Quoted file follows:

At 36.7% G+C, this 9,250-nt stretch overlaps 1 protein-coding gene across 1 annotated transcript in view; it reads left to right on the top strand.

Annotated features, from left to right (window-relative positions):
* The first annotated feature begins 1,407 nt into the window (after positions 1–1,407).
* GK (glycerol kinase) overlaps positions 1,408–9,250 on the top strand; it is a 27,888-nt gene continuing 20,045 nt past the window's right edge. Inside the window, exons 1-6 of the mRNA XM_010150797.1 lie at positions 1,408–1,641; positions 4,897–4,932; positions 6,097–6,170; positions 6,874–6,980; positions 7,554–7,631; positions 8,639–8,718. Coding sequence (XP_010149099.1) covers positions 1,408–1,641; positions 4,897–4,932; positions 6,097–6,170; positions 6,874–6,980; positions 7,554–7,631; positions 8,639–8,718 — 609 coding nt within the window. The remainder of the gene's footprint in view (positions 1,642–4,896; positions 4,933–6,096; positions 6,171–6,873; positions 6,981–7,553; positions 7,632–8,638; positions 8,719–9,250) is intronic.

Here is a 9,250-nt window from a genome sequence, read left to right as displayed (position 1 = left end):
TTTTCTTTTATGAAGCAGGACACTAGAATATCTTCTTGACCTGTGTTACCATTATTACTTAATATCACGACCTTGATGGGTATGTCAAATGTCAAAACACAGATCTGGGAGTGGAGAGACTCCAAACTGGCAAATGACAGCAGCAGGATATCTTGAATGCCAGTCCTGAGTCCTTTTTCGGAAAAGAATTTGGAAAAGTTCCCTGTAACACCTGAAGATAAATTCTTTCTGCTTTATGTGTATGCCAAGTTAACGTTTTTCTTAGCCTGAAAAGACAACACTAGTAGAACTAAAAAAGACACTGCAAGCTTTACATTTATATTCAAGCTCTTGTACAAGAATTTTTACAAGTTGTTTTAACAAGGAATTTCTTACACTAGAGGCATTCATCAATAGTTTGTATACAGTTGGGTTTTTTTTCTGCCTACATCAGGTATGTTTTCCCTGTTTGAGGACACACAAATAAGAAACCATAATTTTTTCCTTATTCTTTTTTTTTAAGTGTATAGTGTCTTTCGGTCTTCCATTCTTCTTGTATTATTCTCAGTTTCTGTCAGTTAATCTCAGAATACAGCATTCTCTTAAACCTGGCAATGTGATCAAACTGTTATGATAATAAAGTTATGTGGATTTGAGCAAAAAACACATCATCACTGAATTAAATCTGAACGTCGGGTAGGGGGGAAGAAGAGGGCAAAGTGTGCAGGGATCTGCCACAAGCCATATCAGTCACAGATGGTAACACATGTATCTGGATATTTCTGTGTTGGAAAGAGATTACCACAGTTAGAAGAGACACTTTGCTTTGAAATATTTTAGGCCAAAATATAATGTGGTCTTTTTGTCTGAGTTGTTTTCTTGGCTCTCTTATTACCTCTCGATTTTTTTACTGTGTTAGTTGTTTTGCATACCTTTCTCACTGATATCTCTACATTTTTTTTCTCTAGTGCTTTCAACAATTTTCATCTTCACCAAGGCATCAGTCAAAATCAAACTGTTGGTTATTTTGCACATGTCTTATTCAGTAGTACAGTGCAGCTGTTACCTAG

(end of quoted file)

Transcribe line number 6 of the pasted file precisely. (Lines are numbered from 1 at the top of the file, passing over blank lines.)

TTTTCTTTTATGAAGCAGGACACTAGAATATCTTCTTGACCTGTGTTACCATTATTACTTAATATCACGACCTTGATGGGTATGTCAAATGTCAAAACACAGATCTGGGAGTGGAGAGACTCCAAACTGGCAAATGACAGCAGCAGGATATCTTGAATGCCAGTCCTGAGTCCTTTTTCGGAAAAGAATTTGGAAAAGTTCCCTGTAACACCTGAAGATAAATTCTTTCTGCTTTATGTGTATGCCAAGTTAACGTTTTTCTTAGCCTGAAAAGACAACACTAGTAGAACTAAAAAAGACACTGCAAGCTTTACATTTATATTCAAGCTCTTGTACAAGAATTTTTACAAGTTGTTTTAACAAGGAATTTCTTACACTAGAGGCATTCATCAATAGTTTGTATACAGTTGGGTTTTTTTTCTGCCTACATCAGGTATGTTTTCCCTGTTTGAGGACACACAAATAAGAAACCATAATTTTTTCCTTATTCTTTTTTTTTAAGTGTATAGTGTCTTTCGGTCTTCCATTCTTCTTGTATTATTCTCAGTTTCTGTCAGTTAATCTCAGAATACAGCATTCTCTTAAACCTGGCAATGTGATCAAACTGTTATGATAATAAAGTTATGTGGATTTGAGCAAAAAACACATCATCACTGAATTAAATCTGAACGTCGGGTAGGGGGGAAGAAGAGGGCAAAGTGTGCAGGGATCTGCCACAAGCCATATCAGTCACAGATGGTAACACATGTATCTGGATATTTCTGTGTTGGAAAGAGATTACCACAGTTAGAAGAGACACTTTGCTTTGAAATATTTTAGGCCAAAATATAATGTGGTCTTTTTGTCTGAGTTGTTTTCTTGGCTCTCTTATTACCTCTCGATTTTTTTACTGTGTTAGTTGTTTTGCATACCTTTCTCACTGATATCTCTACATTTTTTTTCTCTAGTGCTTTCAACAATTTTCATCTTCACCAAGGCATCAGTCAAAATCAAACTGTTGGTTATTTTGCACATGTCTTATTCAGTAGTACAGTGCAGCTGTTACCTAG